• Greater enforcement of existing civil rights laws including the Fair Housing Act, especially the sections related to racial steering, mortgage lending discrimination and location of publicly subsidized affordable housing.
  • Adoption of regional strategies to limit exclusionary zoning and require affluent suburbs to accommodate their fair share of affordable housing.
  • Adoption of metropolitan-scale strategies to promote more integrated schools.

This tipping point phenomenon goes back to the research of Thomas Schelling who identified points where residents will start leaving a neighborhood with an influx of certain new residents. Research suggests that whites start leaving more diverse neighborhoods when the neighborhood becomes roughly 10-20% non-white.

It’s too bad Orfield doesn’t go further with this and talk about suburbs where this has successfully taken place. In his book American Metropolitics, Orfield talks primarily about inner-ring suburbs that now have more diverse populations. The Chicago metropolitan region maps included in this post are fascinating: between 2000 and 2010, a number of suburbs became more diverse. I’ve included the 2010 map from the Institute on Metropolitan Opportunity below:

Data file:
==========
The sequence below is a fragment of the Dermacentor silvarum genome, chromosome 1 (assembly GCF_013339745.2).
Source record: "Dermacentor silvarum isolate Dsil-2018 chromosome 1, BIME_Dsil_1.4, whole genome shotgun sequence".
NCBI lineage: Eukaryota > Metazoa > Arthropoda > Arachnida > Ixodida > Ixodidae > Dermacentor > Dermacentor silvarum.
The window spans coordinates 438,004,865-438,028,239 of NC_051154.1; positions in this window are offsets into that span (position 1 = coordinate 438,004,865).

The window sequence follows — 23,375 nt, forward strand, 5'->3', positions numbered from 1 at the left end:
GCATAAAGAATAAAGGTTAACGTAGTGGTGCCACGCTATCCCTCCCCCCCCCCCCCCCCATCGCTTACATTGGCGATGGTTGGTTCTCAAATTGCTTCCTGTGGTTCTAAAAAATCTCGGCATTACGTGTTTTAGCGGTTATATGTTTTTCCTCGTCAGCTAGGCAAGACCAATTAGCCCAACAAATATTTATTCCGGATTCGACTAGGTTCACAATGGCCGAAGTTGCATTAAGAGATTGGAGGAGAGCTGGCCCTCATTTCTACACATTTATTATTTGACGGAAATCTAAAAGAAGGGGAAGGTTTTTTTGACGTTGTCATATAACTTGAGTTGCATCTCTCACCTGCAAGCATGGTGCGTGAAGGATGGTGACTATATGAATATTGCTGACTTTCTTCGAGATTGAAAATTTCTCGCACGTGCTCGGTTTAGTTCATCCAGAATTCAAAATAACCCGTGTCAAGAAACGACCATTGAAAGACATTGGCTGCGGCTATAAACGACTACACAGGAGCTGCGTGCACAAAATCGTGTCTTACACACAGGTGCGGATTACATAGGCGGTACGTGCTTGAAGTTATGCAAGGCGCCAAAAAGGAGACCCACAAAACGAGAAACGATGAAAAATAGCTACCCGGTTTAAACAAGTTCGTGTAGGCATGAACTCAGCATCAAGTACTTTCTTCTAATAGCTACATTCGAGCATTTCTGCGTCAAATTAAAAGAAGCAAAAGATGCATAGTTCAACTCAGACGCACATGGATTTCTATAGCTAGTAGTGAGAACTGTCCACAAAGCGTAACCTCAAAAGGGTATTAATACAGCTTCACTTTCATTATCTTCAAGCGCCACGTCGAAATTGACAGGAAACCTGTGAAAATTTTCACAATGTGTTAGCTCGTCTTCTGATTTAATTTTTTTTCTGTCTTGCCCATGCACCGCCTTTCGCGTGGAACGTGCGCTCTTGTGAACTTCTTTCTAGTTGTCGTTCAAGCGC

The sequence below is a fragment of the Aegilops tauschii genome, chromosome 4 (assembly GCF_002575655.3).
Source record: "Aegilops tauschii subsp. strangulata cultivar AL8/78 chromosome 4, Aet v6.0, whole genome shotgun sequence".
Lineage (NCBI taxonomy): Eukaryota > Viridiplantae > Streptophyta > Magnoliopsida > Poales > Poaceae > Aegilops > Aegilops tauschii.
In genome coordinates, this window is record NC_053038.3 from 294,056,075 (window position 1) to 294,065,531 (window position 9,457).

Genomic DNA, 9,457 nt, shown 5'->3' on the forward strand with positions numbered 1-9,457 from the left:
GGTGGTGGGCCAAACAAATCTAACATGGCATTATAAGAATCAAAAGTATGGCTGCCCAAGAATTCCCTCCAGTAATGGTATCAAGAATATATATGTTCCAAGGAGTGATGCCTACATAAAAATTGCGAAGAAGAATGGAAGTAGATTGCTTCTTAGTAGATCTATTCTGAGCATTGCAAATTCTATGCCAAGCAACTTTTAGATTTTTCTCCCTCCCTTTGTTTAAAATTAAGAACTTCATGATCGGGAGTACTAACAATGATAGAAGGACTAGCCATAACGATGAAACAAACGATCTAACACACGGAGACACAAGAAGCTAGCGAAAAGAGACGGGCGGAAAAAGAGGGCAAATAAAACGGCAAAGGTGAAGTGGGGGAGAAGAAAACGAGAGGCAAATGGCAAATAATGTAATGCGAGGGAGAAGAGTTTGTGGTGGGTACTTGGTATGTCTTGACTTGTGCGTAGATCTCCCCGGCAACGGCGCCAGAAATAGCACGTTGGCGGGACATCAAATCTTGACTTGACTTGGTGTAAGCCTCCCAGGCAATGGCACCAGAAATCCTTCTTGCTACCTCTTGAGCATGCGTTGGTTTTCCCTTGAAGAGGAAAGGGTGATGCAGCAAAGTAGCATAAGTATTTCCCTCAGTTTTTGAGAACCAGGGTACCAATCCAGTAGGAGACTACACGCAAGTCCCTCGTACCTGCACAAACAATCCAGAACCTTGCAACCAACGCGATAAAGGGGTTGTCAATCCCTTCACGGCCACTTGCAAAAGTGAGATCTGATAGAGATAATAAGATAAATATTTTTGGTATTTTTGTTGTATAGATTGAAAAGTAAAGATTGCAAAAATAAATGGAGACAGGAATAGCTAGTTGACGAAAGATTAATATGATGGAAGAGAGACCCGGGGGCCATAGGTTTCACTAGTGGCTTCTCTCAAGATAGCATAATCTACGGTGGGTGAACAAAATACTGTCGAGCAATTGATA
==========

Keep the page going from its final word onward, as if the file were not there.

Some quick observations:

1. The diverse suburbs have moved far beyond just the inner-ring suburbs.

2. The south and west suburbs are most diverse. There are a number of African-American suburbs just south of Chicago and the diverse population west of Chicago is primarily Latino with growing numbers of Asians.

3. The wealthier North Shore suburbs are the largest pocket of predominantly white suburbs though there are a number of these white suburbs sprinkled throughout the region. It is interesting to watch how these suburbs adapt to the growing diversity around them.

4. The most diverse suburbs appear to be ones with cheaper housing and more manufacturing and service jobs. There are some wealthier more diverse suburbs such as Oak Brook but I suspect the diversity in these suburbs is not also class diversity.

So Orfield’s four recommendations would help preserve this map and even increase diversity? Without much metropolitan cooperation, the Chicago suburbs have become more diverse. Perhaps Orfield might argue the suburbs would be even more diverse if metropolitan efforts had been undertaken. However, these maps obscure several important features such as social class and availability of nearby jobs.